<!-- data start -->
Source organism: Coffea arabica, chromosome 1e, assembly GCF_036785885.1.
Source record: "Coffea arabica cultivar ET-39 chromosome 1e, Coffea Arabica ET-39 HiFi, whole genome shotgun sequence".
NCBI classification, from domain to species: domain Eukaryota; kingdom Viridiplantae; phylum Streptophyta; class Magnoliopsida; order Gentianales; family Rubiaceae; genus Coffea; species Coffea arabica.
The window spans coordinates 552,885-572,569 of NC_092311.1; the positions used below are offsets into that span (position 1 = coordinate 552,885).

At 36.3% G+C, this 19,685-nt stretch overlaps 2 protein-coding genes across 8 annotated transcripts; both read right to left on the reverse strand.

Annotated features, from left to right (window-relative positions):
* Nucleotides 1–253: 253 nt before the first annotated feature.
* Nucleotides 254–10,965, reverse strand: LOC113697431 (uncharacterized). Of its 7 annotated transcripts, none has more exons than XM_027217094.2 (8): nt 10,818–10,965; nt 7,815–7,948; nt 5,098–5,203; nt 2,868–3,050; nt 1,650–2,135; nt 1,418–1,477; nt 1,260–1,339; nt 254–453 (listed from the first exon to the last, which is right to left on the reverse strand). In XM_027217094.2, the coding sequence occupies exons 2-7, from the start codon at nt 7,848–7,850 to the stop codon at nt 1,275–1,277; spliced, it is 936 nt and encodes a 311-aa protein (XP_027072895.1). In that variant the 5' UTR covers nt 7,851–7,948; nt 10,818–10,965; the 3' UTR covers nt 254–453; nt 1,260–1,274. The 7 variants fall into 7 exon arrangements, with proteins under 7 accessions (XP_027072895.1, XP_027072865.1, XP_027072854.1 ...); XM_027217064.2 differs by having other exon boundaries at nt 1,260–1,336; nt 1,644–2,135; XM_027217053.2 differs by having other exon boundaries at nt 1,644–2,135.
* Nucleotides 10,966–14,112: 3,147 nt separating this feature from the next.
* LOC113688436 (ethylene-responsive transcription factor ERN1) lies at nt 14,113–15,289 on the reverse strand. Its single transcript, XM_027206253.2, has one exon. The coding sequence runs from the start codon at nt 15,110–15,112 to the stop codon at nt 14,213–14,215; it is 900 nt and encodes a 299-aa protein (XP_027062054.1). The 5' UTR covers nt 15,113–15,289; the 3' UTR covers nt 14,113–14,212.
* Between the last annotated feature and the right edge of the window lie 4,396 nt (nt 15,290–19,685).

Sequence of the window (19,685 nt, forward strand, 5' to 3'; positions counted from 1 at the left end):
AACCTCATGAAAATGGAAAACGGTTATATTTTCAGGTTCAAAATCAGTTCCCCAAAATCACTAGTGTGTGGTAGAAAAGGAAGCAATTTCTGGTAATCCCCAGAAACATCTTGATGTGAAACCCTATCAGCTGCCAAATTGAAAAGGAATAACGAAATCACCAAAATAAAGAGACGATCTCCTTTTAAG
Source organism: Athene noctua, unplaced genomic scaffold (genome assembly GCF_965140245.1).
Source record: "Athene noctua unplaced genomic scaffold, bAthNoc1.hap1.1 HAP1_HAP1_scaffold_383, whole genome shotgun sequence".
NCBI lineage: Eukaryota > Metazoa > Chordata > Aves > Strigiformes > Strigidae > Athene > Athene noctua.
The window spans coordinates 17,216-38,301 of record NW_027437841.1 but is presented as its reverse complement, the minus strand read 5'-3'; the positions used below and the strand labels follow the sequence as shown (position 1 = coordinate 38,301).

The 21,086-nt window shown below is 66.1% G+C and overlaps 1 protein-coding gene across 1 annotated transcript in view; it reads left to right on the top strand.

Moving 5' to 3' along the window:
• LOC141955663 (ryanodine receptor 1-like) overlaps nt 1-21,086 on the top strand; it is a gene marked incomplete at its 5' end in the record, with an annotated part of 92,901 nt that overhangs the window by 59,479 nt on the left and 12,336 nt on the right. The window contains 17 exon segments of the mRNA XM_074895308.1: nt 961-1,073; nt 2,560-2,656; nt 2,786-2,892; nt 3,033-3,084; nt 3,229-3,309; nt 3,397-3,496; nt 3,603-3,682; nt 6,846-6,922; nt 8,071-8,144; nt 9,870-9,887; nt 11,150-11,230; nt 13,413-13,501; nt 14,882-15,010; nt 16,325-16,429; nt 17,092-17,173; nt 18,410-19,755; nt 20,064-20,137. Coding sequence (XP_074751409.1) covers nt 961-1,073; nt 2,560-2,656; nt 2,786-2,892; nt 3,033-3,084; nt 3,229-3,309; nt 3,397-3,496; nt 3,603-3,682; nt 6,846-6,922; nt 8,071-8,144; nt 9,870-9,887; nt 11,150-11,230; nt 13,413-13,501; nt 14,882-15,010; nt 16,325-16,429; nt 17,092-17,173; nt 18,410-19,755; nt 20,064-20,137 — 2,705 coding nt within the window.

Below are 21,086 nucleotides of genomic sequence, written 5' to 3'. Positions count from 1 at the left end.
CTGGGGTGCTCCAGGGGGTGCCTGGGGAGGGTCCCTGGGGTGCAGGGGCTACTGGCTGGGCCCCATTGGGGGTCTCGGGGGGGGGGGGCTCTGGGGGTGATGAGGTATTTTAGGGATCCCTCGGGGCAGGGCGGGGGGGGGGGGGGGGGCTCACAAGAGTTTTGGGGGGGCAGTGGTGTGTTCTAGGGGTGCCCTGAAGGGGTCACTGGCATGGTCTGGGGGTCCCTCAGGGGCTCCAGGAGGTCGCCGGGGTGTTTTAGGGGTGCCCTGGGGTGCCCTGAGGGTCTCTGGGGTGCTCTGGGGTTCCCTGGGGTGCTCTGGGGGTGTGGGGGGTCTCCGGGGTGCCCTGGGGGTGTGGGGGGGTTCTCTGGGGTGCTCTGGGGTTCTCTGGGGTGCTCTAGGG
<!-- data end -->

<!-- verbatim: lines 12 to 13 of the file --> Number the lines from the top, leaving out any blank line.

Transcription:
Sequence of the window (19,685 nt, forward strand, 5' to 3'; positions counted from 1 at the left end):
AACCTCATGAAAATGGAAAACGGTTATATTTTCAGGTTCAAAATCAGTTCCCCAAAATCACTAGTGTGTGGTAGAAAAGGAAGCAATTTCTGGTAATCCCCAGAAACATCTTGATGTGAAACCCTATCAGCTGCCAAATTGAAAAGGAATAACGAAATCACCAAAATAAAGAGACGATCTCCTTTTAAG